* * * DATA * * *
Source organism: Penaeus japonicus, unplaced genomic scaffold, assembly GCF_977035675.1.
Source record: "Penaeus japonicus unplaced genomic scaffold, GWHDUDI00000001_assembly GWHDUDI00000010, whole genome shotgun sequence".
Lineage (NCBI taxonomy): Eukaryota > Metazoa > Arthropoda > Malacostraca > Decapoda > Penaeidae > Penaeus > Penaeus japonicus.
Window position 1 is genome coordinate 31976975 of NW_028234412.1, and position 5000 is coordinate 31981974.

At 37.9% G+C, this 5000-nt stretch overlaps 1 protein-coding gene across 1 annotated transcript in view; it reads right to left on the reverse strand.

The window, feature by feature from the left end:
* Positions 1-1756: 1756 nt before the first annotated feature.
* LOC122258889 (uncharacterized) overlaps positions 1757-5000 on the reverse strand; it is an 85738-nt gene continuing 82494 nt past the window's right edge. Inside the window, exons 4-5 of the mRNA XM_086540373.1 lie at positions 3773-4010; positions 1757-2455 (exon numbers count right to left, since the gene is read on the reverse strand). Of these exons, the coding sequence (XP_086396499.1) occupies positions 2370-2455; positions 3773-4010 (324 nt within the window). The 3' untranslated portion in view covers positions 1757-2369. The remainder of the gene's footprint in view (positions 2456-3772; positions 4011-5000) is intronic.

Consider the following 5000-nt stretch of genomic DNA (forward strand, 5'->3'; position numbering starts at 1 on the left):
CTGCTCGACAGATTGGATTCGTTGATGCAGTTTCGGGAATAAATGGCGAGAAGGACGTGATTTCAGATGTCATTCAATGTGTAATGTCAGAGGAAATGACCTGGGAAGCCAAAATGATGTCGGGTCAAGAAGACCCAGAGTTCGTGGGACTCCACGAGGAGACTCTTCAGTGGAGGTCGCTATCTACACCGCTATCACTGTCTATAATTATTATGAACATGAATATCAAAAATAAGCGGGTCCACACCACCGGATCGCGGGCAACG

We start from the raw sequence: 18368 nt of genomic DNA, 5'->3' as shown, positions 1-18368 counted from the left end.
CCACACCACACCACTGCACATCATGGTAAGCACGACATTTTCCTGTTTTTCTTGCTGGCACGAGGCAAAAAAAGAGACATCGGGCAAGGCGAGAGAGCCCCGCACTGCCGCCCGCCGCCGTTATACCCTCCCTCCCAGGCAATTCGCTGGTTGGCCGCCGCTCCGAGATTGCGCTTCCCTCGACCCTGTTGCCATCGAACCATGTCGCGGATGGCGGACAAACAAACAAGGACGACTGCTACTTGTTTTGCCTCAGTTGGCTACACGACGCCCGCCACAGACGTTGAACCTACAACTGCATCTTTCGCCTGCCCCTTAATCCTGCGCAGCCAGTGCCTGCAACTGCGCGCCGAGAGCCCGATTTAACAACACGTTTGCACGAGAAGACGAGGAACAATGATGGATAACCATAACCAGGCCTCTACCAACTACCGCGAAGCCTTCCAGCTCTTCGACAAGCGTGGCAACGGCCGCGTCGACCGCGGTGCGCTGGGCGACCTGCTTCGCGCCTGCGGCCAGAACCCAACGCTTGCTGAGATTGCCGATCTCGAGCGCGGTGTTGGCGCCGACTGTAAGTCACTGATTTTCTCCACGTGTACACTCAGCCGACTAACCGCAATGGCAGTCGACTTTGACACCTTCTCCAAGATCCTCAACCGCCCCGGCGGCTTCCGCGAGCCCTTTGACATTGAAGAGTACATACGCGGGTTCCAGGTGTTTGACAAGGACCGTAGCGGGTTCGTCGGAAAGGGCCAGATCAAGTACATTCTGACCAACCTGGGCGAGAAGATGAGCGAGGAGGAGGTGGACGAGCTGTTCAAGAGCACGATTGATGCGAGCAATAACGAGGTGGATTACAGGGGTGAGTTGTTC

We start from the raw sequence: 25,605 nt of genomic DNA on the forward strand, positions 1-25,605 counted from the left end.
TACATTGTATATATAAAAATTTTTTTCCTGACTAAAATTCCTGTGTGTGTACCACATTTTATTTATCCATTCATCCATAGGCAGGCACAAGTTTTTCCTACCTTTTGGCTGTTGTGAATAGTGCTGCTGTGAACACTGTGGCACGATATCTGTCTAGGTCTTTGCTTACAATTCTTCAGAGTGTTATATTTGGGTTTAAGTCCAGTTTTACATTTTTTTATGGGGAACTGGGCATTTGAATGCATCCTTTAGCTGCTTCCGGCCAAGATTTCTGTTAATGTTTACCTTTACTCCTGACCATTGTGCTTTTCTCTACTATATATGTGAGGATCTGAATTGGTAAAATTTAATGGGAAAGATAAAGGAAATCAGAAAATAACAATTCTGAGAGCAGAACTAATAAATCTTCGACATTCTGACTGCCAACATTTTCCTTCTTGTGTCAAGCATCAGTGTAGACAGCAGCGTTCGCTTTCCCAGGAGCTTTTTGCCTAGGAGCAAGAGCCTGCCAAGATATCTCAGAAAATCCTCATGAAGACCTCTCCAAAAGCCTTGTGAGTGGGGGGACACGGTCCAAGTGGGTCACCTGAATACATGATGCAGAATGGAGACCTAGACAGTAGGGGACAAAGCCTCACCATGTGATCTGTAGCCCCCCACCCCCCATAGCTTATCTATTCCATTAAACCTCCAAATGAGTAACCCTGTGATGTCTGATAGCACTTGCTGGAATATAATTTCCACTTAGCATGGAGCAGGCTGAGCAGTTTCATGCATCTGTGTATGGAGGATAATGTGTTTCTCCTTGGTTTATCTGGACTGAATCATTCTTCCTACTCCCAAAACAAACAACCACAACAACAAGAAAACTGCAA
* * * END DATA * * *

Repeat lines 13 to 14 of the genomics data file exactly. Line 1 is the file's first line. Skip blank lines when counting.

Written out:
We start from the raw sequence: 25,605 nt of genomic DNA on the forward strand, positions 1-25,605 counted from the left end.
TACATTGTATATATAAAAATTTTTTTCCTGACTAAAATTCCTGTGTGTGTACCACATTTTATTTATCCATTCATCCATAGGCAGGCACAAGTTTTTCCTACCTTTTGGCTGTTGTGAATAGTGCTGCTGTGAACACTGTGGCACGATATCTGTCTAGGTCTTTGCTTACAATTCTTCAGAGTGTTATATTTGGGTTTAAGTCCAGTTTTACATTTTTTTATGGGGAACTGGGCATTTGAATGCATCCTTTAGCTGCTTCCGGCCAAGATTTCTGTTAATGTTTACCTTTACTCCTGACCATTGTGCTTTTCTCTACTATATATGTGAGGATCTGAATTGGTAAAATTTAATGGGAAAGATAAAGGAAATCAGAAAATAACAATTCTGAGAGCAGAACTAATAAATCTTCGACATTCTGACTGCCAACATTTTCCTTCTTGTGTCAAGCATCAGTGTAGACAGCAGCGTTCGCTTTCCCAGGAGCTTTTTGCCTAGGAGCAAGAGCCTGCCAAGATATCTCAGAAAATCCTCATGAAGACCTCTCCAAAAGCCTTGTGAGTGGGGGGACACGGTCCAAGTGGGTCACCTGAATACATGATGCAGAATGGAGACCTAGACAGTAGGGGACAAAGCCTCACCATGTGATCTGTAGCCCCCCACCCCCCATAGCTTATCTATTCCATTAAACCTCCAAATGAGTAACCCTGTGATGTCTGATAGCACTTGCTGGAATATAATTTCCACTTAGCATGGAGCAGGCTGAGCAGTTTCATGCATCTGTGTATGGAGGATAATGTGTTTCTCCTTGGTTTATCTGGACTGAATCATTCTTCCTACTCCCAAAACAAACAACCACAACAACAAGAAAACTGCAA